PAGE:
From The Nation
Antitrust & The Media - II
First AOL and Time Warner announced their intention to combine. Then came Time Warner/EMI and Tribune/Times Mirror. Even more significant, however, has been the speculation that these mergers have caused: if these transactions are consummated, a large number of additional media mergers are expected. There is even a possibility of a nightmare scenario-that there could be a wave of media mergers so large that, within a decade, most of our information will be supplied by perhaps six of these huge conglomerates and a fringe of much smaller firms.
Now is the time to pause and ask two critical questions. Is this kind of media oligopoly the place where we, as a society, want to end up? And if not, can the antitrust laws effectively prevent the threatened merger wave? The answer to the first question is clear. We do not want a media oligopoly. The answer to the second question, however, is far less certain. We should distrust a media oligopoly because it would give undue control to a small number of individuals. This need not manifest itself in a price rise for the daily newspaper or AOL's monthly fee. Rather, it could consist of a change in editorial viewpoints, a shift in the relative prominence of links to certain web sites, or a decision not to cover certain topics because they are not "newsworthy." In each of these ways a wave of media mergers could significantly undermine the diversity of offerings.
These problems could exist without any improper intent on the part of the media barons. Even if they try to be fair and objective they will necessarily bring their own worldview to the job. And in time some of these conglomerates may be controlled by people who are not fair or objective. Which brings us to the antitrust laws.
At first it might appear that the antitrust laws can be of little help in grappling with the issues presented by large media mergers. The antimerger laws are commonly understood as protecting price competition, and a relatively small number of firms-to greatly oversimplify, let's say at most half a dozen-are normally thought to be enough to keep a market price-competitive. In industry after industry firms merge until there is only a handful left, and the antitrust enforcers are normally unable to do anything to prevent this. (In former years mergers were governed by an "incipiency" standard that prevented mergers and merger waves well before they would have led to very large or likely anticompetitive problems. The incipiency concern, however, has faded dramatically in recent years.)
Even if a handful of firms is enough to ensure effective competition in most industries, would six conglomerate media firms be sufficient for the diversity of viewpoints necessary for a democracy? Would we be reassured if they could somehow guarantee that they would sell their magazines and Internet advertisements at competitive prices?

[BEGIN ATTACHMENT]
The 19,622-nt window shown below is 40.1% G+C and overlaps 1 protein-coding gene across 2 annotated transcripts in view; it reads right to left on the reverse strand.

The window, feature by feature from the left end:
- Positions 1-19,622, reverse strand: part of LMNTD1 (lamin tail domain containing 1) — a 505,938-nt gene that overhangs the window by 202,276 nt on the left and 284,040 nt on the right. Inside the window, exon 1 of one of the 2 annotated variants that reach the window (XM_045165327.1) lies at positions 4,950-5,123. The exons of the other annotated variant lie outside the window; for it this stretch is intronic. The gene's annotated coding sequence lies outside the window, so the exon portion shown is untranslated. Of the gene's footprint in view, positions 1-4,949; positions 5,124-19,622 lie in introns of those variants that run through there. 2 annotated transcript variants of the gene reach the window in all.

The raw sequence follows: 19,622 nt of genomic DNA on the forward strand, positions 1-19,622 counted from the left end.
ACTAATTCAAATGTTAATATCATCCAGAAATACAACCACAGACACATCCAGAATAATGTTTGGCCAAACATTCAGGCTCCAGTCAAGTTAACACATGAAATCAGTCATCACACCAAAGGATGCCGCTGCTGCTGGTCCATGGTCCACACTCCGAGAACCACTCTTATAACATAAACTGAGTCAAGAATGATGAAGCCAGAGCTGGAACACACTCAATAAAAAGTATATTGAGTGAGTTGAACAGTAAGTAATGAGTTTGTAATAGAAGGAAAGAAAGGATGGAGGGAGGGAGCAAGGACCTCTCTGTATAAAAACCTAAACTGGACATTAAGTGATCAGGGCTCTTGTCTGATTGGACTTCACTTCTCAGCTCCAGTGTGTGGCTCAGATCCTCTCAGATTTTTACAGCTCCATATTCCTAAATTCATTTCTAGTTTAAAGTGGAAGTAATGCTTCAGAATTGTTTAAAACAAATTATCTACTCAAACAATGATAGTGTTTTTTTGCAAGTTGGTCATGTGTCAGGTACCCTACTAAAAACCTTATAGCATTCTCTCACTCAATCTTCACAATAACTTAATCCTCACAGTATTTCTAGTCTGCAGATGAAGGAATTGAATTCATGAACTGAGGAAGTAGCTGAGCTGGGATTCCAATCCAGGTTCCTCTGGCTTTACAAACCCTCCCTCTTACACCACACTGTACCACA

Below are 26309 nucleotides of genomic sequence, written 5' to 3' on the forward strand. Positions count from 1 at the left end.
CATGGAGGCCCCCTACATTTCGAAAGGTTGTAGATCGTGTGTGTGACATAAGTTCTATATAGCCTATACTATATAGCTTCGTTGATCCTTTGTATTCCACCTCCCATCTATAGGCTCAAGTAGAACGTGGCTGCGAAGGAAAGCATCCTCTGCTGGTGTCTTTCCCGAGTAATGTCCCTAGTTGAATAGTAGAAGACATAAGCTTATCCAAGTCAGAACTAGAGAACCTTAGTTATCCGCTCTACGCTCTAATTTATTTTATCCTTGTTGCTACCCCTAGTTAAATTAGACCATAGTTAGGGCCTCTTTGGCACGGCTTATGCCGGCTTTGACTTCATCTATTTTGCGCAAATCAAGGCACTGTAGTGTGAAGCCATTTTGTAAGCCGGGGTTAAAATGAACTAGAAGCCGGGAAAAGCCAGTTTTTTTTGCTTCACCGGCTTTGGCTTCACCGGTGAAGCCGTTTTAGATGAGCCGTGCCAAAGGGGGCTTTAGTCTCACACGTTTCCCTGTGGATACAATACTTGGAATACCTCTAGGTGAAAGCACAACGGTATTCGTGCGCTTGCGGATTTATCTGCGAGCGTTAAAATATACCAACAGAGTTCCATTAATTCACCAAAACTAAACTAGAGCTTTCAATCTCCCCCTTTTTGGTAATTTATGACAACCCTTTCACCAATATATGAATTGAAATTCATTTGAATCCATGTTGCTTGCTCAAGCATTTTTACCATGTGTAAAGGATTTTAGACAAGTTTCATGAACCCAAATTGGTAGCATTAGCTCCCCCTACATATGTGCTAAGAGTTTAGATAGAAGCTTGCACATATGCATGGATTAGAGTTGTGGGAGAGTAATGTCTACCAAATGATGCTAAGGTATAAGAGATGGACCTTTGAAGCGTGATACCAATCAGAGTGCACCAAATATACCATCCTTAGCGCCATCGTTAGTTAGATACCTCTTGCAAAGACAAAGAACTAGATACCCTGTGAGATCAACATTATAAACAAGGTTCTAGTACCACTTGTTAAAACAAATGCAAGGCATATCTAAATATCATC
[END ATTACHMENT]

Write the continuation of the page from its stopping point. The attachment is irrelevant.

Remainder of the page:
I am hopeful that the antitrust laws, if correctly and vigorously interpreted, could be adaptable enough to meet this challenge. This is because antitrust is not exclusively about price. It is essentially about choice-about giving consumers a competitive range of options in the marketplace so that consumers can make their own, effective selection from the market's offerings. Consumers should be able to make their choices along any dimension important to them-including price, variety and editorial viewpoint.
Communications media compete in part by offering independent editorial viewpoints and an independent gatekeeper function. Six media firms cannot effectively respond to a demand for choice or diversity competition by extending their product lines because the new media products will inevitably bear, to some degree, the perspective of their common corporate parent. For these reasons competition in terms of editorial viewpoint or gatekeeping can be guaranteed only by ensuring that a media market contains a significantly larger number of firms than is required for price competition in other, more conventional markets.
Is it unclear, however, whether this interpretation of the antitrust laws will be applied by the enforcement agencies and the courts. What is needed, therefore, is a much more careful look at the challenges that will be raised by future media mergers.
This could best be accomplished if Congress created a Temporary Committee to Study Media Mergers and Media Convergence. This Committee could include Members of the Congress, the heads of the FTC, FCC and DOJ Antitrust Division, CEOs of media companies and representatives of consumer groups. The Committee would identify problems that may be caused by large media mergers and by media convergence. If the Committee were to conclude that the existing antitrust laws are inadequate, it should recommend to Congress that new antimerger legislation be enacted. This may be the only way to prevent the nightmare scenario of a media sector oligopoly. Robert H. Lande
Robert H. Lande is Venable Professor of Law at the University of Baltimore and Senior Research Scholar at the American Antitrust Institute.